The question on how the Trump administration’s policies will impact Africa was met with mixed reaction during a briefing at the African Utility Week Conference underway in Cape Town.

The panellists, all leading experts in investment, grappled with questions like “does the Trump administration even think about Africa?” amidst continuing speculation of US president Donald Trump’s policy plans for the African continent and growing concerns over the future of foreign aid projects and big projects steered as part of Power Africa under the previous administration.

Vacancies in key senior portfolios for Africa fuels these concerns, because a few months into his term Trump has not yet filled the position of assistant-secretary of state for African affairs. US media earlier reported J Peter Pham as a favourite for this job.

Leading investment analysts were also cautious on this topic.

Head of natural resources at Exotix Partners in the UK, Andrew Moorfield, says there is so much emotion in talks about Trump that he would rather focus on the “knowns” which are the markets. In Moorfield’s analysis there is some possible good news for African economies.

Moorfield refers to the low rate environment in the US. He said the last 12 months shows a post-Trump bump, but it is now falling again. According to him US rates is expected to remain low in the medium term with some consequences for Africa. This situation, he says, “creates a favourable and stable climate for African investment”.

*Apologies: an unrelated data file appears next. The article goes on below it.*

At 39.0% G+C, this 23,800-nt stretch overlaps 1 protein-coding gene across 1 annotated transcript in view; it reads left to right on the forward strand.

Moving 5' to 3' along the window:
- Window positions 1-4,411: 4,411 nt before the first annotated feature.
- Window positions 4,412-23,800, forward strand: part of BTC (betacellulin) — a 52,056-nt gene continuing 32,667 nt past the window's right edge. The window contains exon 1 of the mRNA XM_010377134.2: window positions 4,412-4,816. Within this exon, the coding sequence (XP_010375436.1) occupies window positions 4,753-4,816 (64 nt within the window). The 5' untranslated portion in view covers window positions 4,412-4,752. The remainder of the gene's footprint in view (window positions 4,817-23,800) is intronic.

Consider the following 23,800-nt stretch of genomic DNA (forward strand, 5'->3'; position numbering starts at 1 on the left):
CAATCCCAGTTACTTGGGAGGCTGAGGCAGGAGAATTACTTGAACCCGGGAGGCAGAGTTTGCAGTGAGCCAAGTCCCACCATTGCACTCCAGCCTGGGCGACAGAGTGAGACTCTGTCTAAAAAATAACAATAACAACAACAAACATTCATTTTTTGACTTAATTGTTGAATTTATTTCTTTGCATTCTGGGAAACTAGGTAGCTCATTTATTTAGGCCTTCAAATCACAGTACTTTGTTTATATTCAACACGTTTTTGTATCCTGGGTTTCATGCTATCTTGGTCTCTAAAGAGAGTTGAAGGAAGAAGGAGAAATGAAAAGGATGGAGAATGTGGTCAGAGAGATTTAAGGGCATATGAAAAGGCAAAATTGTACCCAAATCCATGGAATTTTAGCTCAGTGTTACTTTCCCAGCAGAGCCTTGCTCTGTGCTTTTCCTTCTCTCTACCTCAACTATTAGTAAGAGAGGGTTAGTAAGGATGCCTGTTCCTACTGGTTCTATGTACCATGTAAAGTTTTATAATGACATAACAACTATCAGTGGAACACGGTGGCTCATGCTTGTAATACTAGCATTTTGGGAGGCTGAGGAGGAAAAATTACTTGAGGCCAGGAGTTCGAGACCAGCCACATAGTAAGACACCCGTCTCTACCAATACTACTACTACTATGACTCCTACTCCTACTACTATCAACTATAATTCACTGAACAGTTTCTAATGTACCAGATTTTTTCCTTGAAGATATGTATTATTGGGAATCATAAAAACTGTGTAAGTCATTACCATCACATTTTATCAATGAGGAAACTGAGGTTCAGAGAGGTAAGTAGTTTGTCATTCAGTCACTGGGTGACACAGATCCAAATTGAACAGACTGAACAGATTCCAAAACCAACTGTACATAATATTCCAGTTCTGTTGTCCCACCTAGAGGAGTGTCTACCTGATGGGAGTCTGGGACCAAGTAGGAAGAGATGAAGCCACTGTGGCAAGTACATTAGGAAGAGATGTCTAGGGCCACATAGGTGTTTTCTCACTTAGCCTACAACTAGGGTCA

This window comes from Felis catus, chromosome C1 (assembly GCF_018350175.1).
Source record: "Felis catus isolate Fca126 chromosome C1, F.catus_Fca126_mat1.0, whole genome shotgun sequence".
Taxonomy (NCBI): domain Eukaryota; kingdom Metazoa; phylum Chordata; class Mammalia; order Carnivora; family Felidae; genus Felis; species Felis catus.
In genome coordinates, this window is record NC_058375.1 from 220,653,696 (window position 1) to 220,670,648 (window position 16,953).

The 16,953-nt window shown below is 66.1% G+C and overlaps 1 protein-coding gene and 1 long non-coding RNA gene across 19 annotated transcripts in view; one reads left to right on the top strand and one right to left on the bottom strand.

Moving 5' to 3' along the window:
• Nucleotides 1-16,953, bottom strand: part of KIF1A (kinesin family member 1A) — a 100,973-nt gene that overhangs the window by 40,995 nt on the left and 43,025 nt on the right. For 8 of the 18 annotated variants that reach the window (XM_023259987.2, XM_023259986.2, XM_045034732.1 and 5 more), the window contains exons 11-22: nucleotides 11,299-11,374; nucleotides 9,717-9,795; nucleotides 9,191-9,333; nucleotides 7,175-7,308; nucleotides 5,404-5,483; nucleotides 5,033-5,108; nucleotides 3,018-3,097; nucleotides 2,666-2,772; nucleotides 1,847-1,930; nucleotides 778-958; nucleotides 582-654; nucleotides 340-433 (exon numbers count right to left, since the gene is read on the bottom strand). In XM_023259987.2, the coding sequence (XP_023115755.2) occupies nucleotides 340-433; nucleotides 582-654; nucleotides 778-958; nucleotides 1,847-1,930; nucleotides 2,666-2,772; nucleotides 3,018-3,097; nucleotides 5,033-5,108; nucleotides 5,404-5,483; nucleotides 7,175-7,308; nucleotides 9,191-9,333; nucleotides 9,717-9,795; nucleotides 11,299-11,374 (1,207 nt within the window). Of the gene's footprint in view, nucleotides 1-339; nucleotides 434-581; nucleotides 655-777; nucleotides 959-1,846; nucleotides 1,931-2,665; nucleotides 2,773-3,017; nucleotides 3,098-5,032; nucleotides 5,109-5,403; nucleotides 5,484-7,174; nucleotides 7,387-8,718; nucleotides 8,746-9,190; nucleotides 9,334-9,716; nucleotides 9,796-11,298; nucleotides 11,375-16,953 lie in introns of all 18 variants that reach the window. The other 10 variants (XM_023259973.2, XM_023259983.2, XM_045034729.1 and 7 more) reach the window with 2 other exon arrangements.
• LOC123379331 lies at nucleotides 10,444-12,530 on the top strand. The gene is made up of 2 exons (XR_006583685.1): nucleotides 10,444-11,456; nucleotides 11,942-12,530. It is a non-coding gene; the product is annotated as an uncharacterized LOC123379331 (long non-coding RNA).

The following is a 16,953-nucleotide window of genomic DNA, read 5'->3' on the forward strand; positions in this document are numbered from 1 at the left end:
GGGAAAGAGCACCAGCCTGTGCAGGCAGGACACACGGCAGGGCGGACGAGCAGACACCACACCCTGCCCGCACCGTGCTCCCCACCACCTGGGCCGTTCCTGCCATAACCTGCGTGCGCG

This, he explains, is because investors generally reach for yield expectations for low and stable US rates also encourage investors to move to emerging and frontier markets because the stability reduces risk premiums associated with a potential flight to quality.

“The US dollar has been weakening since January, consistent with Trump’s stated preferences threatening foreign investor returns through continuing depreciation,” he says.

It is common cause that one of Trump’s key plans is to invest in US infrastructure and this, Moorfield projects, will buoy commodity demand generally which will benefit African economies as demand for oil, gas minerals and metals will grow.

According to him, Africa has lots of natural resources but is low on capital. “So if Trump executes his plan and invests in infrastructure the effect should be that it would buoy commodities and will benefit African economies.”

So the good news, says Moorfield, is that commodities have a wonderful multiplier effect. “And the multiplier effect is in the country of extraction, and that is Africa. So it can be a massive benefit.”

Moorfield adds that, in terms of price recovery, there can be a multiplier effect from a low base. “Commodities index at a low level and any price rises coming from a low base have an enhanced multiplier effect as they magnify the net revenue above the costs.”

He explains thata low interest rates will spur further investment in infrastructure including gas, mines and power on the continent. “So in this context opportunities will increasingly emerge to take advantage of an improving investment environment in selected African markets. Investors look for higher yields, and it is currently in the frontier markets.”

Another panellist and author of the book “Frontier: Exploring the top ten emerging markets of tomorrow, Gavin Serkin told delegates four of the best ten places in the world to invest is in Africa. This includes Nigeria, Ghana, Kenya and Egypt. Responding to the question is the Trump administration talking about Africa; Serkin said he would hope so. “It looks like business as usual but I think there is a lot going on. I think it is on the radar, just down on the list.

Leading investment expert Jerome Booth adds that investing in emerging markets is, contrary to popular belief, a smart way to reduce risk.